Plaudits for The Bartlett — The Bartlett, an amenity-filled, 699-unit apartment tower in Pentagon City, has been named the year’s best residential project by the Washington Business Journal. The building, the design of which was “inspired by buildings in New York City,” leased up so quickly that plans for a “pop-up hotel” utilizing vacant units had to be pulled back. [Washington Business Journal]

Pebley Recognized for Civic Leadership — Jim Pebley was honored with a resolution of thanks from the Arlington County Republican Committee this past Wednesday. Pebley, who never ran for office but has a long resume of civic service in Arlington, is retiring to North Carolina this summer. “It is safe to say Jim Pebley is one of the most active citizens in Arlington, and has been for decades,” said one well-wisher. “[He is] extremely well-respected across the political spectrum.” [InsideNova]

Condo Resident Opposes VRE Expansion — In a WaPo op-ed, a condo resident who lives next to the VRE station in Crystal City says he opposes the planned expansion of the station because it will “will mar our precious green space” and “derail the lives of Crystal City residents through more noise and possible destruction of property during station construction.” [Washington Post]

Nearby: Threats to Falls Church Abortion Clinic — A building housing an abortion clinic in Falls Church was evacuated twice yesterday due to perceived threats. In the first instance, someone set off fireworks in the building’s elevator; in the second, someone stamped the word “bomb” on pieces of paper found near the rear entrance. An Arlington County Police K-9 unit assisted with the investigation “because F.C. police’s own K-9 unit is still in training.” [Falls Church News-Press, DCist]

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Morning Notes

Post-rainstorm summertime sunrise while driving (Flickr pool photo by Dennis Dimick)

Arts Truck, Grants Approved — The Arlington County Board last night approved $215,810 in grants to local arts organizations and nearly $70,000 for the purchase and deployment of a new mobile art studio. [Arlington County]

Snow Plowing Policy Change — Starting this winter, Arlington County will plow residential streets at the outset of snowstorms, reversing its previous policy of only focusing on major arterial routes before moving on to residential streets after the snow stops and major roads are clear. [InsideNova]

Ballston Mall Redevelopment Authority Approved — Arlington County is creating its first Community Development Authority. The CDA will be focused on making infrastructure improvements around the future Ballston Quarter mall — the new identity of Ballston Common Mall, which is being renovated. As part of a public-private partnership, the county plans to spend around $55 million to improve local roads, public plazas and the public Ballston parking garage. [Arlington County]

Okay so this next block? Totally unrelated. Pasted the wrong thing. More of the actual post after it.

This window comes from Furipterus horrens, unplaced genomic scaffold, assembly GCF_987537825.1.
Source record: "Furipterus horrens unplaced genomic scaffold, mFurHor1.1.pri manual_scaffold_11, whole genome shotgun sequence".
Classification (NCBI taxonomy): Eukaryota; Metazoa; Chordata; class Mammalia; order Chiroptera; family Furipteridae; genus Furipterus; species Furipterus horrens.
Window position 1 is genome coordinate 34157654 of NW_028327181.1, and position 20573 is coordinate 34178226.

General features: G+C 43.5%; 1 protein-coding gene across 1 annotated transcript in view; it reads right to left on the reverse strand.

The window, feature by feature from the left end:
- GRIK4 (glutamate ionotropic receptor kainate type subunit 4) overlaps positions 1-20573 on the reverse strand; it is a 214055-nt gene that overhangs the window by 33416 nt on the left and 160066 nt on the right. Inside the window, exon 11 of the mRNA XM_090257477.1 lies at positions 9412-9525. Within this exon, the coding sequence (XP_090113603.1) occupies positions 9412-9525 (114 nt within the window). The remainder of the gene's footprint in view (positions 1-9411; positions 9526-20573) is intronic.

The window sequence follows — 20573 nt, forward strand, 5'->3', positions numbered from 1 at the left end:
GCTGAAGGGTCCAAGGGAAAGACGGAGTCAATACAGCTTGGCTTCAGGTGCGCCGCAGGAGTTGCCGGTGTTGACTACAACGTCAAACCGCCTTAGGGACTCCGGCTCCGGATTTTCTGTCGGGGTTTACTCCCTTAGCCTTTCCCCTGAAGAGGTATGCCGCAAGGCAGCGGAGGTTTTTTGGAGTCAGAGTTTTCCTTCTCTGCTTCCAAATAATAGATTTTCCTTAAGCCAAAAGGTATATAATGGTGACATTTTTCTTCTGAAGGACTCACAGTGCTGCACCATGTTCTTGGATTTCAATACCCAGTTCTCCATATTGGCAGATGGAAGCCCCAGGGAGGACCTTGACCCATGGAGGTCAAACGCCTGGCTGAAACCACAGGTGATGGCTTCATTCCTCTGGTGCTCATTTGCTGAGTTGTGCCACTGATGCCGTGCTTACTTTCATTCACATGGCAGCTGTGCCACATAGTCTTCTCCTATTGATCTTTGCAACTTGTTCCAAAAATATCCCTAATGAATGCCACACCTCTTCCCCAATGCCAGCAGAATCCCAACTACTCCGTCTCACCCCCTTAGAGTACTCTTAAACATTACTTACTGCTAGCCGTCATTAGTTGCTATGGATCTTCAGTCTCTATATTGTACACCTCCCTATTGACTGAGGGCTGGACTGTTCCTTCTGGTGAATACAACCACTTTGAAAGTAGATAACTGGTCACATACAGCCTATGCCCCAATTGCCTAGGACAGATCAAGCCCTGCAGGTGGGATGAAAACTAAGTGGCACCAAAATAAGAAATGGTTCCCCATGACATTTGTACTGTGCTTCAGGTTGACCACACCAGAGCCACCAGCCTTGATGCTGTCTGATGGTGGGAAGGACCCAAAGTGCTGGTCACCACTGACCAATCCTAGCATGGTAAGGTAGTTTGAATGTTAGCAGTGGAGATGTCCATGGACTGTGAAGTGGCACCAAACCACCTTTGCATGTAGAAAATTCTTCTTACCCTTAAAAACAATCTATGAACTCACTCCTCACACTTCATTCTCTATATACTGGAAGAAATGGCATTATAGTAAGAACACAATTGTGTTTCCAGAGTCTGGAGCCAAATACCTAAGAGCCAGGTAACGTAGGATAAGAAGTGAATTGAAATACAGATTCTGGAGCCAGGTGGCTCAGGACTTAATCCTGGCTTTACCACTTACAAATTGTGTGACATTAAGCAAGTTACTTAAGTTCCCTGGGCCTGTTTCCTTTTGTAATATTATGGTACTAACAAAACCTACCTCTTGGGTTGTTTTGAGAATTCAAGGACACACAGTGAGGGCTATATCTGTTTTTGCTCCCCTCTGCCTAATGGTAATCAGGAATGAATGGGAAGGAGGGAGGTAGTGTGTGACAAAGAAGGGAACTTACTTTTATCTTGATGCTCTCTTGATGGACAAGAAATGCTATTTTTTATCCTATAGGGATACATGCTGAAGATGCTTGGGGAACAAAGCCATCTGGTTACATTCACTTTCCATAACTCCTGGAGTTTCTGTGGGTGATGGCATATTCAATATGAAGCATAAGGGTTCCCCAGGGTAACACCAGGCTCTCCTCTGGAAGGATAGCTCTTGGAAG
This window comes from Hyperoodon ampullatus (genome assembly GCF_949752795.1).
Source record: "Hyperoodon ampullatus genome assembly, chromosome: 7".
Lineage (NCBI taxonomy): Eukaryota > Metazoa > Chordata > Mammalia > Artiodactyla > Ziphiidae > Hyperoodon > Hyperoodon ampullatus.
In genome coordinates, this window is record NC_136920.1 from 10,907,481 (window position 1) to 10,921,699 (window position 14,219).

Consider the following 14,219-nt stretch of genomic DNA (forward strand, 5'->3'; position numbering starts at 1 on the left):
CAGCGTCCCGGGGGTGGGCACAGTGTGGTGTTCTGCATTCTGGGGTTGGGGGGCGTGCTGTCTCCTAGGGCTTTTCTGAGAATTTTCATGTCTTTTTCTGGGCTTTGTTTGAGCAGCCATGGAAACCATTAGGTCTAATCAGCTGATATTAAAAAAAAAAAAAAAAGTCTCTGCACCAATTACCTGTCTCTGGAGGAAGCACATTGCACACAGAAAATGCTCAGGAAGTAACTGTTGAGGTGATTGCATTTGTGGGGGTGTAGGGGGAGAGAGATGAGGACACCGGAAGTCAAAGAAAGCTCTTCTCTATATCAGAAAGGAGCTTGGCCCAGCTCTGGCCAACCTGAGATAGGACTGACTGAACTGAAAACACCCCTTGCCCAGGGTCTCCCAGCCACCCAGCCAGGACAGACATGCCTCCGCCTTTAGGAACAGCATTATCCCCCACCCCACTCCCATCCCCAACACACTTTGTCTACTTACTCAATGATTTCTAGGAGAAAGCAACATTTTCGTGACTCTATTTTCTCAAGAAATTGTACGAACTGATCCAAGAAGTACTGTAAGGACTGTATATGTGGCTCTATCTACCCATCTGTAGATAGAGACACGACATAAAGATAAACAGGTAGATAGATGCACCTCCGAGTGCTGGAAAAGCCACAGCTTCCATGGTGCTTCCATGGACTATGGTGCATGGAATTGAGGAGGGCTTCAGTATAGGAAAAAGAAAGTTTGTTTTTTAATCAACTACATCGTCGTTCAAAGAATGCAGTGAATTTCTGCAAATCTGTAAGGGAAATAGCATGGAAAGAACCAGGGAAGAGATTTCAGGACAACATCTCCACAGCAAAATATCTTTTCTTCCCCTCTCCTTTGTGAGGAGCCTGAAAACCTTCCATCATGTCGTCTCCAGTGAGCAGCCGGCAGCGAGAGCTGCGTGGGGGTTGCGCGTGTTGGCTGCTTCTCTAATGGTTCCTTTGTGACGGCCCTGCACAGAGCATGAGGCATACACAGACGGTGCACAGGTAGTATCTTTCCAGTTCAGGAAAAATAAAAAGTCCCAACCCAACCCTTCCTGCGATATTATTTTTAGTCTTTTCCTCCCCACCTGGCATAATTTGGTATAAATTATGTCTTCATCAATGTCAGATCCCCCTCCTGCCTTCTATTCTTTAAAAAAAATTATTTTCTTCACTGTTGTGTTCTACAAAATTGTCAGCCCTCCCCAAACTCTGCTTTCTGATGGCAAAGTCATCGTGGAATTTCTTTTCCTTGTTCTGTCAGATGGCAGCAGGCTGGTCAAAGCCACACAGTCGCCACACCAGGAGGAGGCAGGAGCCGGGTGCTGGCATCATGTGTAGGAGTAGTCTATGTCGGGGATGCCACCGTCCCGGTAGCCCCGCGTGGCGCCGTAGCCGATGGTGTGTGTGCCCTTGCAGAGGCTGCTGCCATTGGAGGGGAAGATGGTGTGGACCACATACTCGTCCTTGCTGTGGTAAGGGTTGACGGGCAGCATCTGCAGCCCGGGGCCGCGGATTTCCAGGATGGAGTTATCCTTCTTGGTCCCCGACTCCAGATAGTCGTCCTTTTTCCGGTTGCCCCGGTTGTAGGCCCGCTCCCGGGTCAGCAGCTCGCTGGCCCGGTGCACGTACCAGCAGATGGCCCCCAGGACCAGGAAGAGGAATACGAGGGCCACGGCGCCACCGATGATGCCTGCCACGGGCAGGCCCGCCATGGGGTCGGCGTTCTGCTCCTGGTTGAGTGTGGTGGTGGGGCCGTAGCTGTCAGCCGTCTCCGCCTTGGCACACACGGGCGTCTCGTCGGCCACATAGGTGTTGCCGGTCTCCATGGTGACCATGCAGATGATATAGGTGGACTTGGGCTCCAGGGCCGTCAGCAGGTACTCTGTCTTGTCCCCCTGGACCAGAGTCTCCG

Chamber Supports Aquatics Center Plan — The Arlington Chamber of Commerce has penned a letter in support of building a scaled-down version of the Long Bridge Park aquatics center. “One of Arlington’s main assets is the employee talent pool we have residing in our county,” wrote the Chamber’s president. “The proposed facility will help attract and retain this talent, as well as the businesses looking to employ them.” [InsideNova]

Flickr pool photo by Dennis Dimick

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Morning Notes

Flyfishing in Four Mile Run (Flickr pool photo by Erinn Shirley)

Yorktown Neighborhood Profiled — Schools and a sense of community are two of the biggest attraction to the north Arlington neighborhood of Yorktown. Safety is another plus: there were no burglaries or robberies reported in the neighborhood in the past 12 years. [Washington Post]

County Still Seeking Private Money for Aquatics Center — Arlington County is still looking for private partners and sponsorships before moving forward on construction of the Long Bridge Park aquatics center. It’s unclear if additional private money would be used to expand the center or reduce the estimated $40-44 million in taxpayer funding. Even without additional money, park bonds already approved by voters are expected to fully fund construction. [InsideNova]

Rosslyn Metro Express Guy Featured — The Express newspaper distributor who works at the Rosslyn Metro station was featured in a “happy news” video on the Facebook page of Seattle television station KING. [Facebook]

Flickr pool photo by Erinn Shirley

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Letter to the Editor: Build the Long Bridge Park Aquatics Center

The following letter to the editor was submitted by Jef Dolan, an Arlington resident, Marymount University professor and mother of Olympic gold medalist swimmer Tom Dolan

As a long time swimming resident of Arlington, I would like to refute some of the points that Peter made in his March 31 column referring to the proposed aquatics center at Long Bridge Park.

Many early mornings I would have to take my two time Olympic Gold Medalist son Tom to 50 meter pools either in the District, Fairfax or Montgomery County to train or swim in local and regional meets. I resented seeing these facilities getting revenues from food concessions, t-shirts and pool fees.